Bruno Barreiro has been in this position before, targeted for ouster from his Miami-Dade commission seat. Two years ago, a group of activists fell just short of collecting enough petition signatures to try to recall him.
This time around, Barreiro is one of four incumbent commissioners facing reelection and hes in the sights of Norman Braman. The Miami auto magnate helped persuade state Rep. Luis Garcia to challenge Barreiro for District 5, which spans across neighborhoods along the Miami River, the Roads, Little Havana and the southern and eastern portions of Miami Beach.
Barreiro, in county office for 14 years, is counting on his widespread name recognition and his familys deep Little Havana roots they have long managed clinics and now own a home care agency on Southwest Eighth Street to translate into victory in the Aug. 14 election.
We havent made a buck and left town, moved to the suburbs, Barreiro said of his family. And when activists launched their recall petition drive, he added, You know who fought them? The seniors out there.
In the Florida House, Garcia, a Democrat, represented many of the same neighborhoods as Barreiro. But he originally filed to run for U.S. Congress in southwest Miami-Dade against Rep. David Rivera.
Garcias plans changed after he had a public falling out with Democratic Party officials. That prompted Braman, who had previously approached Garcia to run for the commission, to step up his recruitment. And Garcia agreed to shift races.
Im running to do all the things they havent been able to do in 14 years, he recently told The Miami Heralds editorial board of Barreiro and other longtime commissioners. And his dispute with his own party, he said, shows nobody controls me.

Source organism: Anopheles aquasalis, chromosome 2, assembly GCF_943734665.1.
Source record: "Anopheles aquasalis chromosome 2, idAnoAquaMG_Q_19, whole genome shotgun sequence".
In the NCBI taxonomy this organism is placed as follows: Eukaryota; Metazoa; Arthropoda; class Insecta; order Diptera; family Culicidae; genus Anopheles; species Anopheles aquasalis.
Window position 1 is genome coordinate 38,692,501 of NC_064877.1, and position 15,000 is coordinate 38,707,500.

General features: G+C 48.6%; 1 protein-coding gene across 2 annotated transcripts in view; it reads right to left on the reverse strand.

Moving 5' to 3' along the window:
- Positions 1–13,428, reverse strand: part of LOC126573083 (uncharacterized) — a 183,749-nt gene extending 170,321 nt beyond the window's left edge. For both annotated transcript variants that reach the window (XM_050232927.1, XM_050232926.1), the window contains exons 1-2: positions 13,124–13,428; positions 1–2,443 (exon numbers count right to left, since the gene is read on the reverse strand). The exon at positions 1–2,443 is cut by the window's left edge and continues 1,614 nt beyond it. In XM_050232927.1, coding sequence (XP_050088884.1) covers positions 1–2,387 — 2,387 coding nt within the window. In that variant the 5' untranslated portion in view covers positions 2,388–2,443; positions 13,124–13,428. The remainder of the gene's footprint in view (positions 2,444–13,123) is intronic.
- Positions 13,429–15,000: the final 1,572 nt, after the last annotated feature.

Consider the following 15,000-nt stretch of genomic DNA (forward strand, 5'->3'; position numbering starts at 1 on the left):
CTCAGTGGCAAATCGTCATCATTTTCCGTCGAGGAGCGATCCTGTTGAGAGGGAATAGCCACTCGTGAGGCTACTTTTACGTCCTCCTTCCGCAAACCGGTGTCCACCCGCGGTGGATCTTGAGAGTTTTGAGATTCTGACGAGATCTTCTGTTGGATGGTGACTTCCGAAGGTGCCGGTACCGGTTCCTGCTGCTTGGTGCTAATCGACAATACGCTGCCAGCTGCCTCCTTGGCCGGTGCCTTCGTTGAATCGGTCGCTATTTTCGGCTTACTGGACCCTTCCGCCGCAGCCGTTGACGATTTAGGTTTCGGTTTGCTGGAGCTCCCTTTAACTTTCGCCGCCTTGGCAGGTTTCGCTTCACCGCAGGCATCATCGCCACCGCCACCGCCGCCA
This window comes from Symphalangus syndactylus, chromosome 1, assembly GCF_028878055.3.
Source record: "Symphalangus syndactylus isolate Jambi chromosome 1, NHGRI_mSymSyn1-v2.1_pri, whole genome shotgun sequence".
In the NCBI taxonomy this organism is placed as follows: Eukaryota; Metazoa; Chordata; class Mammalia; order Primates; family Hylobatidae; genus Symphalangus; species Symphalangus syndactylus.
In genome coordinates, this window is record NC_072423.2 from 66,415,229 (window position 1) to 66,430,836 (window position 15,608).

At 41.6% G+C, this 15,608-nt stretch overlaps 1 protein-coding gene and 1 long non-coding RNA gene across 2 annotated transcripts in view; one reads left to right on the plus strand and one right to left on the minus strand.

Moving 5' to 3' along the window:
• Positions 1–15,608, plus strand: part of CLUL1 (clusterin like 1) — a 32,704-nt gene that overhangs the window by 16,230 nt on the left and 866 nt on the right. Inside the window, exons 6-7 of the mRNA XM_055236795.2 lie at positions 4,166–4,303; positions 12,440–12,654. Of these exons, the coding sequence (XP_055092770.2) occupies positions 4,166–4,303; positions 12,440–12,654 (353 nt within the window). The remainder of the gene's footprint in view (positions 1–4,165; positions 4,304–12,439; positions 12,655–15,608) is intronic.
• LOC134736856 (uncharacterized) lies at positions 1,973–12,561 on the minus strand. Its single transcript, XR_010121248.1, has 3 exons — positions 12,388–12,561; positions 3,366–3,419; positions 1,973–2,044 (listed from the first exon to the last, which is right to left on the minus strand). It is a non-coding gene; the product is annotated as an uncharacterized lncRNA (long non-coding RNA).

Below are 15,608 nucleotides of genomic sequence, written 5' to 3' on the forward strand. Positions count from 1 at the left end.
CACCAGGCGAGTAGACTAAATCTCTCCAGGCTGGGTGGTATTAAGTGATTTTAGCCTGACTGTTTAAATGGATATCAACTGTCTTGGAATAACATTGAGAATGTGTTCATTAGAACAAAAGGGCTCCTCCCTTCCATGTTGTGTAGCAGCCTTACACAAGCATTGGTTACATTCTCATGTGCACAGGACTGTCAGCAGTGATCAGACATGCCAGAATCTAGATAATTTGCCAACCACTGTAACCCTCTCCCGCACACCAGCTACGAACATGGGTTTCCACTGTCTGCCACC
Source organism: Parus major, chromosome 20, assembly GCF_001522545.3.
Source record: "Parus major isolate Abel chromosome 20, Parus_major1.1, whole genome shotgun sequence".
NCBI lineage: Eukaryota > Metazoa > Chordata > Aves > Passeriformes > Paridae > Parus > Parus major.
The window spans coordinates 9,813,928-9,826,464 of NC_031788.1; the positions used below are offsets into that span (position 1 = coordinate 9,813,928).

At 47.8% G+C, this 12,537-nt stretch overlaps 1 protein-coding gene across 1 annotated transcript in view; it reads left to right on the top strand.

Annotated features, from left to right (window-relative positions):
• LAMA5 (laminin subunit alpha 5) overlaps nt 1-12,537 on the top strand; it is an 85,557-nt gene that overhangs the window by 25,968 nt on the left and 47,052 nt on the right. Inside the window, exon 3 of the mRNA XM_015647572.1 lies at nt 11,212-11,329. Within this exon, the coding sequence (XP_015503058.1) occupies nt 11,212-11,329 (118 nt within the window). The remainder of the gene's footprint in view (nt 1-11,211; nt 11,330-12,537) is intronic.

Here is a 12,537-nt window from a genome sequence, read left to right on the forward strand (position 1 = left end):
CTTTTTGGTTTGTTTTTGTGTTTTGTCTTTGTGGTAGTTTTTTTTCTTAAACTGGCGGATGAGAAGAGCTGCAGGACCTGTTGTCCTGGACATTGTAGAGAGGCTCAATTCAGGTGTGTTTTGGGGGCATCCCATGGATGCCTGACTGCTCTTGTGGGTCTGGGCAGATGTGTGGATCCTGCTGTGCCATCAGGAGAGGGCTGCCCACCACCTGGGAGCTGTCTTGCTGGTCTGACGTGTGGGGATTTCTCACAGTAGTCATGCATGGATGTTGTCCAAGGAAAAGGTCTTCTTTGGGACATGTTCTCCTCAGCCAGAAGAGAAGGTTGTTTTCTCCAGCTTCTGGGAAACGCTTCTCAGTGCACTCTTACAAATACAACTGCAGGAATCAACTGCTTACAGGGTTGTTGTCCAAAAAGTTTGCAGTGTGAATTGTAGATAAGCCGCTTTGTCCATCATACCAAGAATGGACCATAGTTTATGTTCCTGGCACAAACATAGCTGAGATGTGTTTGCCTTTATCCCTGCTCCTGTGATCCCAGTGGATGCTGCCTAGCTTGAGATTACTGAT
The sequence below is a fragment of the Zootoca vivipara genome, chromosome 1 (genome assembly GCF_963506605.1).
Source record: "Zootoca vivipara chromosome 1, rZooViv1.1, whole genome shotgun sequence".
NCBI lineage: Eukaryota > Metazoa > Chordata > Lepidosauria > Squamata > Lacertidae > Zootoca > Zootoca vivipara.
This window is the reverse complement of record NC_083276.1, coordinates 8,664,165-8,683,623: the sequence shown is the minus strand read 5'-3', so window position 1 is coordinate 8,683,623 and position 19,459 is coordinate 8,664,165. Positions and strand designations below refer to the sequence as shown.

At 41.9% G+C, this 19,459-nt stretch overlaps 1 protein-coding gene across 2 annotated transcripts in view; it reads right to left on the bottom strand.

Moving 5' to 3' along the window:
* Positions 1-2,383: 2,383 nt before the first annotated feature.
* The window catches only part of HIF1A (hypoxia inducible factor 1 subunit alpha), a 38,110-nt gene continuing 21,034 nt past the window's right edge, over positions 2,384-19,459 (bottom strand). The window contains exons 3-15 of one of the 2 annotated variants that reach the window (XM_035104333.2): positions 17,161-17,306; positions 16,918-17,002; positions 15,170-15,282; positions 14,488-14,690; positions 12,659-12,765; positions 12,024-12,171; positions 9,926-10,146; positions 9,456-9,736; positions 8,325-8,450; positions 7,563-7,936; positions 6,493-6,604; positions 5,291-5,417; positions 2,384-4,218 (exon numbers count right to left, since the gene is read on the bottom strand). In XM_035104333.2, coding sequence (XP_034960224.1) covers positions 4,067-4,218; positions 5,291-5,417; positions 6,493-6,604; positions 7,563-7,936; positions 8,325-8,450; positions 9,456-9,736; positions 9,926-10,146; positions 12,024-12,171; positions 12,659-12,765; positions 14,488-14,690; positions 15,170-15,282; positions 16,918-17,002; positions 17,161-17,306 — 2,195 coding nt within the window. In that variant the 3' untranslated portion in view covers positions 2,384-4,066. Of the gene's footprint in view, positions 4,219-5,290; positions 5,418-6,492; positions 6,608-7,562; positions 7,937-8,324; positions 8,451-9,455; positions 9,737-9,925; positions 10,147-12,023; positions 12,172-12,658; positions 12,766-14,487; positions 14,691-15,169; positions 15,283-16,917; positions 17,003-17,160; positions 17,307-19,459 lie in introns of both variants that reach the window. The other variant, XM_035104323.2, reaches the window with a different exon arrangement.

Two other candidates are also seeking the seat: neuropsychologist Calixto Garcia (no relation), and retiree Carlos E. Muñoz Fontanills, who worked as a veterinarian in Cuba and in human resources for county government in New Jersey. They have raised few campaign dollars, but Calixto Garcia, 56, says that is not an indication of his election chances.
The area, its deteriorating, he said. The two people that were responsible for this were Bruno and Luis, Luis at the state level and Bruno at the county level.... Everybody complains and no one takes a step forward. I thought Id do something.
Muñoz Fontanills, a 76-year-old who speaks little English and ran for U.S. Congress in New Jersey in 1996, says he opposes property-tax rate increases at all costs even if it means laying off police officers and if elected plans to legislate in Spanish
If someone doesnt understand me, they can find an interpreter, he said in Spanish.
If none of the candidates wins a majority of the vote in the primary, the nonpartisan race would go to a runoff in the Nov. 6 general election.
The incumbent Barreiro has raised more in campaign contributions than any of his rivals, including more than twice as much as Luis Garcia, his main challenger. Barreiro also has the support of an electioneering communications organization, Transparency in Government.
Barreiro, 46, who was born in Clearwater to Cuban parents and raised in Miami, said he grew up around politics. His father campaigned for candidates; young Bruno said he volunteered for U.S. Rep. Ileana Ros-Lehtinens first state legislative race. His older half-brother, Gus Barreiro, was a state representative and will also be on the upcoming primary ballot in a bid to return to the Florida House.